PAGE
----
On Saturday, Russia announced their intentions to formally enter the world of fifth generation fighters with the first official order of their advanced Sukhoi Su-57, a platform intended to serve as a challenge for America’s fleets of fifth generation F-35 Joint Strike Fighters and F-22 Raptors.

“The first contract for 12 aircraft has been agreed on, and the deliveries under this contract will begin shortly,” Deputy Defense Minister Alexey Krivoruchko told reporters.

According to the brief statement released by the Russian Ministry of Defense through the state-owned media outlet RT, the Russian military will receive their first dozen operational Su-57s within a year, making the anticipated timeline as optimistic (and to be honest… fishy) as the Kremlin’s claims about the aircraft’s performance. The Su-57 program, which began under the moniker T-50, dates back to the late 1990s, with Sukhoi securing the contract for construction officially in 2002. In the intervening years, only ten Su-57s have been built, with fewer than that considered “operational.”

Back in February, the Russian military deployed a bevy of Su-57s to Syria — where Russia continues to provide direct military support to Syrian President Bashar al Assad throughout multiple conflicts within Syria’s borders. Russia has a history of deploying immature weapons technologies to this theater for the sake of marketing, at it would appear that the debut of their fifth generation fighters was more of the same. The aircraft were spotted in Syria for a few days with no reports of any combat action (not dissimilar from their approach to the Uran-9 combat drone) only to return to Russia quietly soon thereafter. After losing financial backing from Russia’s partner in the Su-57 venture (India), it seems likely that the Russian government was simply getting their aircraft into the spotlight again as a bid for new customers. America will be exporting F-35s to a number of allied nations, and at the moment, the Su-57 is the only aircraft on the open market that claims to be its match (for those who find themselves outside of America’s good graces).

So how realistic is it that Russia will have any Su-57s in operation by this time next year and what threat would that pose to American defense? Put simply, it’s somewhat possible (based on Russian military standards) but effectively meaningless from a strategic standpoint.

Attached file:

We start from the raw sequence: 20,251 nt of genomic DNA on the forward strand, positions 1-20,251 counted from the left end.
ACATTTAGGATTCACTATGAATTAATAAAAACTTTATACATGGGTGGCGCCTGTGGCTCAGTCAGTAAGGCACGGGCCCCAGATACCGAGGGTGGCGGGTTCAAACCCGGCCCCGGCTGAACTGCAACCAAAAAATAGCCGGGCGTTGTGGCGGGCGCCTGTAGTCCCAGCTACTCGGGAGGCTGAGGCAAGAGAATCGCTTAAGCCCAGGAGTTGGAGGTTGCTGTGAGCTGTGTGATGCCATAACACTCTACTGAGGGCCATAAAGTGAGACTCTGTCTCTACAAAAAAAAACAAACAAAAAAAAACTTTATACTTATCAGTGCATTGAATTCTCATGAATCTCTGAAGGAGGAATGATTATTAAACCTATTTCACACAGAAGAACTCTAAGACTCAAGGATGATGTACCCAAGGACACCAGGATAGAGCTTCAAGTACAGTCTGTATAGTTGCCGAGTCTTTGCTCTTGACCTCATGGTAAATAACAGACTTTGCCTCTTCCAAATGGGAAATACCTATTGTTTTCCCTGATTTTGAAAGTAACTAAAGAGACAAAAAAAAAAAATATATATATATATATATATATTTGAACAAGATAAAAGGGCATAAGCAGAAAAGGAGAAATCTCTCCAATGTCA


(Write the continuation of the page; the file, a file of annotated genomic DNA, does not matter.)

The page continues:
To better appreciate how Russia could potentially field 12 Su-57s by next year, you first need to understand the inherent difference between how America sees “operational” status versus how the Russian military sees it. The F-35, for instance, has still not reached full operational status in all of its varied forms despite Lockheed Martin already delivering more than 300 of them to American and allied forces. In the United States, “operational” comes after a lengthy testing and evaluation phase with formal requirements to hit that address a variety of issues ranging from safety to survivability. It takes years and thousands of flight hours before a new air frame finds its place on the U.S. roster, and by and large, Americans tend to assume other nations take the same approach.

The F-35 has been undergoing testing for years and only certain iterations are currently considered operational. | U.S. Navy photo

Russia, of course, does not. Their decision to put the Su-57 in a combat zone last February could have meant Russia’s fifth generation fighter seeing combat before the far more mature F-35 (Israeli F-35s were the first to ever see combat just this past May). With only ten or so of the aircraft ever built, it was a bold decision to put the aircraft into an operational capacity, particularly because the limited number of Su-57s in existence all but guarantees that Russia’s pilots have not had the opportunity to gain a significant amount of experience behind the stick of the aircraft. In other words, “operational” in the Russian military merely means “probably okay,” dramatically reducing how long it takes to get their new platforms into the fight.